Roof Condition

Since your roof is a key protector of your home, the age and condition of your roof can impact your home insurance rates. An older roof (15 to 20 years old) might bump up your costs in comparison to a newer roof.

Getting a new roof can be stressful, but getting your claim fulfilled doesn’t have to be

Coverage Limits

The amount of dwelling coverage (your home’s value) and liability coverage affects your homeowners insurance cost. You also have to pay extra for add-on coverages, such as sewer and drain back-up or an umbrella plan.


Your deductible is how much you pay out of pocket for every claim you file. Deductibles typically range from $500 to $2,000 or more. Lower deductibles tend to mean higher premiums.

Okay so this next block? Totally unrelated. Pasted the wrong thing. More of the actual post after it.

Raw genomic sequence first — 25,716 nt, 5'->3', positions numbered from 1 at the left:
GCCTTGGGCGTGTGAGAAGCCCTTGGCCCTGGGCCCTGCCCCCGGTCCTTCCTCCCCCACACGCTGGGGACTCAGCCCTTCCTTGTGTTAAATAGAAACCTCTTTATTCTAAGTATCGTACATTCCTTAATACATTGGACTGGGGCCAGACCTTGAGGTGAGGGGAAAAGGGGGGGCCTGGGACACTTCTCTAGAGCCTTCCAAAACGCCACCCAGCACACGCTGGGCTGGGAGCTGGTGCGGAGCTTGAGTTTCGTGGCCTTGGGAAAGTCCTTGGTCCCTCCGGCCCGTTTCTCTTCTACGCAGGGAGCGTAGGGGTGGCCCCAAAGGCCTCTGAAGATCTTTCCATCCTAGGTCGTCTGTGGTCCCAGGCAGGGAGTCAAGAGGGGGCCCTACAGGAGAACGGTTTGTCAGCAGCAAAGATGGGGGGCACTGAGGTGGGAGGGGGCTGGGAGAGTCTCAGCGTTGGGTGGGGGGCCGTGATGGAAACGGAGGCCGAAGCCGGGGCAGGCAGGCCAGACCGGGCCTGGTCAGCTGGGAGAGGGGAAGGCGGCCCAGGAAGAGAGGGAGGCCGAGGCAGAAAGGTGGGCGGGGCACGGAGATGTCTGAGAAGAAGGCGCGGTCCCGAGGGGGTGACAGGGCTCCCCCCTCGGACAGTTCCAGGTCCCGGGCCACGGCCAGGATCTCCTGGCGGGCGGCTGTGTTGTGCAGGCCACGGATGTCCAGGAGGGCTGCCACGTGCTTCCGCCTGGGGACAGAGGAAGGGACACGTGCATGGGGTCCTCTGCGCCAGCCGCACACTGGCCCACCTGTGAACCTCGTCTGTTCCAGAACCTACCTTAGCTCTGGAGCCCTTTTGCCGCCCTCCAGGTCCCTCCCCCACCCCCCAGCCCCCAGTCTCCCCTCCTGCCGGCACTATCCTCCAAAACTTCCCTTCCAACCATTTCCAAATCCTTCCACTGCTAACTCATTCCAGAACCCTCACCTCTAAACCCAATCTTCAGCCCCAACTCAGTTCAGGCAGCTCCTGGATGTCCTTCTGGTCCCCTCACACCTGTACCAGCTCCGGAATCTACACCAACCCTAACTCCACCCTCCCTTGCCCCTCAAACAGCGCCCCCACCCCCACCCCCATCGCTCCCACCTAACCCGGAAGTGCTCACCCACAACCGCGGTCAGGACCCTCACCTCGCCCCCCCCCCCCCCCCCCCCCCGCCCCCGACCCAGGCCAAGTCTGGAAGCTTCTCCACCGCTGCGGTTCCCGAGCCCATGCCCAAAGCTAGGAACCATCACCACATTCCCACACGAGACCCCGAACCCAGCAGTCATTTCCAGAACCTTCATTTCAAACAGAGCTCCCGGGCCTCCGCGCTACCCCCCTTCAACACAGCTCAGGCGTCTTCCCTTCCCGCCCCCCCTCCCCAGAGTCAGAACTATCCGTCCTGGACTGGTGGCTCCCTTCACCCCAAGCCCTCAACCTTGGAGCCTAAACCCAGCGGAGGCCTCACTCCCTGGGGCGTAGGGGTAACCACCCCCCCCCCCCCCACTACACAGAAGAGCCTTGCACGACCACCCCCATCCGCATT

Claims History

If you've filed a homeowners insurance claim before, your insurance rate might be higher. Your rate may also increase if you live in an area with a high number of claims, such as a location prone to natural weather disasters.

Credit Score

Your credit history can be a factor in your home insurance rate. A high credit score typically means a lower insurance cost, though some states aren't allowed to use credit scores for setting insurance prices.


You may be able to get a discount on your homeowner's insurance for any number of reasons. Common discounts include:

  • Being an active military member, educator, or emergency responder

  • Being a non-smoker

  • Paying your premium annually instead of monthly

  • Having a monitored security system

  • Living in a gated community

  • Being a part of a homeowners association

  • Choosing paperless statements and billing

8 Ways to Save Money on Homeowners Insurance